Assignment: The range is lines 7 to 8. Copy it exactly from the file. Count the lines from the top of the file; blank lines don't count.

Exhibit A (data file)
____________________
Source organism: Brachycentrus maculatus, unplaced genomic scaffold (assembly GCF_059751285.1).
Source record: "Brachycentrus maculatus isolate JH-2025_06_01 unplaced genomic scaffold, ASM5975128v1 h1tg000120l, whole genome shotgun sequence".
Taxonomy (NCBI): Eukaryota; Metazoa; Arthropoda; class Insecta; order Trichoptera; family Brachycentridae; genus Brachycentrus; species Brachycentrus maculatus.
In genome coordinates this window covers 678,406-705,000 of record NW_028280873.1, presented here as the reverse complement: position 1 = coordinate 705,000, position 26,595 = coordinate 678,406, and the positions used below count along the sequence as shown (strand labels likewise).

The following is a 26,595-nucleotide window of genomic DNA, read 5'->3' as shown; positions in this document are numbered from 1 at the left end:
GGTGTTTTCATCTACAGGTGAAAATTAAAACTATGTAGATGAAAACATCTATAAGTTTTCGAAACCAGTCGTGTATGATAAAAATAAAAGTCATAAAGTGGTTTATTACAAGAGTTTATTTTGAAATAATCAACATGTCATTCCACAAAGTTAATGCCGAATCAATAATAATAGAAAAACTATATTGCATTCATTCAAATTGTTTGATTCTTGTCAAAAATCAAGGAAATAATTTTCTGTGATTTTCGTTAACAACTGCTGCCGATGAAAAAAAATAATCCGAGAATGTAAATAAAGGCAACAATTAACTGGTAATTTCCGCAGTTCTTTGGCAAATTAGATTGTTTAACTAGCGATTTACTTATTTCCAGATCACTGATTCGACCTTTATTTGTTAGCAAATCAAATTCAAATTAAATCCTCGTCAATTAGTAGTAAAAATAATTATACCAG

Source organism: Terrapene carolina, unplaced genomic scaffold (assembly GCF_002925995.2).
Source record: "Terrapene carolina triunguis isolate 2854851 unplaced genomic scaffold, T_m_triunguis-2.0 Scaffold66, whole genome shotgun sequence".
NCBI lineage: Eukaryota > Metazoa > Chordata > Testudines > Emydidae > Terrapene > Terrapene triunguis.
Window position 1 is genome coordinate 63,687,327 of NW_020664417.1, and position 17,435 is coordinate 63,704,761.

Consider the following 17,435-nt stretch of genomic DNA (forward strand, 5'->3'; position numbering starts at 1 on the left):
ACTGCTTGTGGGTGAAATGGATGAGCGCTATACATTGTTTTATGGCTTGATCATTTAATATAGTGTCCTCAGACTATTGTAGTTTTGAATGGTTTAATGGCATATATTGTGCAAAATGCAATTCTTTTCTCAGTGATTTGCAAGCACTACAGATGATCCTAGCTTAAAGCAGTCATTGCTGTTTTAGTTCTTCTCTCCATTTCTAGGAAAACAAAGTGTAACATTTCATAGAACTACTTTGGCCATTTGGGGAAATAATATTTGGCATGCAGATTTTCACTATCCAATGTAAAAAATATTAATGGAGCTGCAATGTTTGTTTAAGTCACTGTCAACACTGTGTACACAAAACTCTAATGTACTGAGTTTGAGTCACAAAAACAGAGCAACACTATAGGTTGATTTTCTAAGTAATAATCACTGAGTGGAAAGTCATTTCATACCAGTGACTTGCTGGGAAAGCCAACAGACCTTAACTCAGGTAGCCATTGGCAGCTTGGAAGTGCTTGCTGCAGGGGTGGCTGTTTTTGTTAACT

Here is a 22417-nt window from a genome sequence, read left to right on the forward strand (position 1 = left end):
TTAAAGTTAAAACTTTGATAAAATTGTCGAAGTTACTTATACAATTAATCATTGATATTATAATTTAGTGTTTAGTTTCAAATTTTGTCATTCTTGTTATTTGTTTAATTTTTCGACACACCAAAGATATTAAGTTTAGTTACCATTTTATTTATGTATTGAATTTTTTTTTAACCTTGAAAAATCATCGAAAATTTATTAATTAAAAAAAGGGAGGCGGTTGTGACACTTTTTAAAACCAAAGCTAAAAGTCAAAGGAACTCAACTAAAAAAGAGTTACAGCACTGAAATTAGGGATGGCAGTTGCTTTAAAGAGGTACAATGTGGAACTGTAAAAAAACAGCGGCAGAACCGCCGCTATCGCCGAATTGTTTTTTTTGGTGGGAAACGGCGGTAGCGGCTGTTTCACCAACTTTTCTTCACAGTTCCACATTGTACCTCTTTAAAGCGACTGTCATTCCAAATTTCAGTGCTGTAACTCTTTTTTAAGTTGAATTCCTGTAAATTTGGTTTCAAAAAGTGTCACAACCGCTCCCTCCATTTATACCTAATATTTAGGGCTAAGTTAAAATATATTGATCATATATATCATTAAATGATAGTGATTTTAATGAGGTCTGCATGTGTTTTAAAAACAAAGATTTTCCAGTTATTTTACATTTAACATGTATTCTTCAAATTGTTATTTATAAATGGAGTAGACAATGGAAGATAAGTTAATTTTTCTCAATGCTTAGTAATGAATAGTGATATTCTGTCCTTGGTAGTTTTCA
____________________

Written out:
Source organism: Terrapene carolina, unplaced genomic scaffold (assembly GCF_002925995.2).
Source record: "Terrapene carolina triunguis isolate 2854851 unplaced genomic scaffold, T_m_triunguis-2.0 Scaffold66, whole genome shotgun sequence".